European Cruising: Costs, Cuisine, and Children

While we attend the TBEX (Travel Bloggers Exchange) conference this week, guest blogger Nicole Beattie shares her witty take on two popular topics about which we know almost nothing: cruising and travelling with children. Enjoy!

[dropcap style=”font-size: 60px; color: #9b9b9b;”] M [/dropcap]y dream vacation has always been one that included everything but my children. Meals prepared, drinks served, room service breakfasts, and relaxing on my own time are pretty much the most luxurious things a mother of four can imagine. After a year that included my husband’s military deployment and then moving a family of six from Texas to Germany (and the resulting culture shock of living there), I needed a little bit of stress relief more than ever. If one has a limited amount of time in Europe, the few hours of port time allowed on a cruise followed by many hours eating, drinking, and staring at the beautiful blue sea is not a worthwhile way to spend it. Since I currently live in Europe, I have lots of time to waste in frivolous ways. Although a week at a resort was an option, I wanted an all-inclusive, no worries, ridiculously carefree vacation in which I pretended I was not being completely irresponsible with my time by occasionally hopping off the boat to take pictures next to famous things. Cruises are perfect for this. Anyone who gets antsy being in the same place for long periods of time, wants to see new things all day, and does not enjoy snoozing in the sun and getting leathery skin while foreign waiters bring drinks and Latin music blares (like my husband) might not get the most out of the experience. Still, even the people most resistant to fun can find something to love about a week visiting the ports of the sunny Mediterranean.

 

Dubrovnik from above

Dubrovnik, Croatia

 

Costs:

 

If there’s one thing I can say about cruising, it’s that someone who wants to travel in Europe can see a lot more of it for a lot less money by not going on a cruise. “7-day Mediterranean Cruise, starting at $699” sounded great, until we decided we’d like to pay just a little more for a room that had a window and enough square footage for everyone to stand simultaneously. Then add taxes, surcharges, port fees, and whatever else goes in there and pretty soon we were up to $2500. Once on board, we discovered that there was a seventeen dollar per day “service charge”.  Beverages are not included in the fare, and the drink plan was either all-inclusive at twenty-five dollars per day, per person, or paying for every drink individually. There were limits to my frivolity, and we opted for tap water until the last two days of the cruise when we finally splurged on the drink plan.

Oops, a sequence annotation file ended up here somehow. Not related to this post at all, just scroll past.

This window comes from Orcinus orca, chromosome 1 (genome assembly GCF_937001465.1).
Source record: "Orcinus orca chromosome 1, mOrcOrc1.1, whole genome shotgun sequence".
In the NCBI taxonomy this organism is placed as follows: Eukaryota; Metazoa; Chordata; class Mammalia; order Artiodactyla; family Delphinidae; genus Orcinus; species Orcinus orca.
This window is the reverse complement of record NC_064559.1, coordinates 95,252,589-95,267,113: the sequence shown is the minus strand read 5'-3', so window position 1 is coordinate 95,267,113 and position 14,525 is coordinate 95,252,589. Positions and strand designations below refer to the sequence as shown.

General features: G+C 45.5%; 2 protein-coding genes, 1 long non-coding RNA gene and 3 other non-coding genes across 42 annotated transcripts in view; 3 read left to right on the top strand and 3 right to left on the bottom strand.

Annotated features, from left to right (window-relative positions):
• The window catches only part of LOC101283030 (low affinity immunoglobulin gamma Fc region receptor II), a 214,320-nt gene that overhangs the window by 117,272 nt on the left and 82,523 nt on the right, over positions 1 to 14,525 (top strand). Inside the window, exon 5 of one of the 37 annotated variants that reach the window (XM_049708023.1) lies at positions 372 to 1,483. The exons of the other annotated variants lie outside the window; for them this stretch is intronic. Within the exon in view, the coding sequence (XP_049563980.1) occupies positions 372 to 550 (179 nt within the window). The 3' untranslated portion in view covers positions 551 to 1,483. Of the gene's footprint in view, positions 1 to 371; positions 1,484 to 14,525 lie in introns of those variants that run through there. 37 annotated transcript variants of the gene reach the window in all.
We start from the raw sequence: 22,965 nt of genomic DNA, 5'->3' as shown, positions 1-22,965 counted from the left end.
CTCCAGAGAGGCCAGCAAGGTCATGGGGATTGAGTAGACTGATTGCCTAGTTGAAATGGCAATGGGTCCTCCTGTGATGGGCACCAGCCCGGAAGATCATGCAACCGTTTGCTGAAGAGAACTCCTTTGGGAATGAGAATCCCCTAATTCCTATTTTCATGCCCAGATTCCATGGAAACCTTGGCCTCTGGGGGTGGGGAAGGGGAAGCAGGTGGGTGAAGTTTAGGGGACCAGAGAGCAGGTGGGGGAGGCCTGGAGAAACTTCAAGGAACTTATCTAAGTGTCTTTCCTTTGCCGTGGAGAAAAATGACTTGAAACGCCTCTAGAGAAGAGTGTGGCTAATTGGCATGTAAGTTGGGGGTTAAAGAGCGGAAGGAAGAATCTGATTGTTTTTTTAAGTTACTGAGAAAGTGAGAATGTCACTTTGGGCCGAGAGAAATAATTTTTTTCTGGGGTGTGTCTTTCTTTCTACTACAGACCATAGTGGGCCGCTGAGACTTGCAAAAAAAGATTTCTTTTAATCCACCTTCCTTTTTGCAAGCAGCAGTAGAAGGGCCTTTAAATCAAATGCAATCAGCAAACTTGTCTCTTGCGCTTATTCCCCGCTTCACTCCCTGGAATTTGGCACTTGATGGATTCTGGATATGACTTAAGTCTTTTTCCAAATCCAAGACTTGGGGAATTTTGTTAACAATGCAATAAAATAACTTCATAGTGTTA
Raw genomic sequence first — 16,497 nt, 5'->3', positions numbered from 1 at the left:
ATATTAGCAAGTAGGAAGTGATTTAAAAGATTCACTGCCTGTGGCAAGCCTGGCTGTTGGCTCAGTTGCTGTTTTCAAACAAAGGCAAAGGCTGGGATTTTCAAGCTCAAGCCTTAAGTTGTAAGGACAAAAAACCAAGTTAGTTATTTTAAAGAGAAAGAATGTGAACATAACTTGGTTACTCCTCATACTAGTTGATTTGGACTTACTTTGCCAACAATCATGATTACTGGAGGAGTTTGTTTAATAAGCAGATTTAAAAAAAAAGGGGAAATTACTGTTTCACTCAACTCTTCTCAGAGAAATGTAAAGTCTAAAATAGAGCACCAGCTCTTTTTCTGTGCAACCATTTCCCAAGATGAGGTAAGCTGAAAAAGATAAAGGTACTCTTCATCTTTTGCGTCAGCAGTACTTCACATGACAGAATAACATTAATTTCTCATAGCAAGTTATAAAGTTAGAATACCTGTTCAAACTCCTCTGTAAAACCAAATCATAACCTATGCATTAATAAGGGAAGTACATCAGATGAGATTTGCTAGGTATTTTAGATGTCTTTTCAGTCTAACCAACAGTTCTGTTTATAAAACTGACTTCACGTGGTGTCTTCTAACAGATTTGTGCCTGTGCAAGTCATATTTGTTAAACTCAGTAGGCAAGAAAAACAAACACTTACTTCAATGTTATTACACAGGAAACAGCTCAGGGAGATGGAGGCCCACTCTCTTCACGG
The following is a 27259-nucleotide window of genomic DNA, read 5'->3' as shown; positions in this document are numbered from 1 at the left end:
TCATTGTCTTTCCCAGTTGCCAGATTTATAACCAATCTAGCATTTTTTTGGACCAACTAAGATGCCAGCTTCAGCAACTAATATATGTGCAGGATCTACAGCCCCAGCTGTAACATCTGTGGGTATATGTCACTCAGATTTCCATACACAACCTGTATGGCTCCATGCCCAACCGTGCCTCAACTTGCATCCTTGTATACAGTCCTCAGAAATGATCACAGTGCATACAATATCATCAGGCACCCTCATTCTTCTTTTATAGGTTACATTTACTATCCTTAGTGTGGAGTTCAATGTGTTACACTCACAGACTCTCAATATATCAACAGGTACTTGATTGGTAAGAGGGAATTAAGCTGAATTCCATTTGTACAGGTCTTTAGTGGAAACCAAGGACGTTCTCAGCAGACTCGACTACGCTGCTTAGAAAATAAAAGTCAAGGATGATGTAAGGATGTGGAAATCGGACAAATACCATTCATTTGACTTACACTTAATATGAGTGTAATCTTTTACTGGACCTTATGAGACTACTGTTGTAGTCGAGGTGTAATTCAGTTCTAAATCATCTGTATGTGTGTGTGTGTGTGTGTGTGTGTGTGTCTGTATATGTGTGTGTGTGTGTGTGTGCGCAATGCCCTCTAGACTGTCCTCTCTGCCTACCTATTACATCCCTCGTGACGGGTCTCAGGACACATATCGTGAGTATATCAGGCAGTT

Of course, that was just the cost of being on the boat… there were also cruise-operated excursions and tours, taxis, restaurants, souvenirs, shopping, incidentals we forgot or lost, and money lost when exchanging currency or using ATMs. Don’t forget the flights there and back! The biggest downside to cruising is definitely the cost, especially knowing that seeing Europe on a budget is also a fabulous experience. Still, pretending to be rich and carefree is a ton of fun.

 

DUBROVNIK, CROATIA - JUNE 21:  In this handout...

Cruise ship docked in Dubrovnik, Croatia. Image credit: Getty Images via @daylife

 

Cuisine

 

For my husband and I, trying new foods is part of the fun of traveling— most of the time. I don’t know if this is falls into the “cruise haute cuisine” or “European culinary oddities” category, but we were served some strange things during cruise dinners. Our meals were six-course, 90-minute events. The first night, my husband opted for a shark fillet. As a somewhat reluctant carnivore, I found this rather unappetizing and made a joke about dolphin being next up. Wednesday night’s menu: Dolphin. It had another name in Italian, so I asked our waiter if it was in fact Flipper headed to the dinner table or just a bad translation, and he confirmed it was a member of the dolphin family. No one else looked as nauseous as I did, so I ordered the vegetarian entrée and left it at that. But over the course of the week, we were offered lamb, rabbit, duck, veal, and suckling pig. Perhaps petting zoo inhabitants are standard cruise fare, but I was a little put off. Also odd: making mousse out of fish.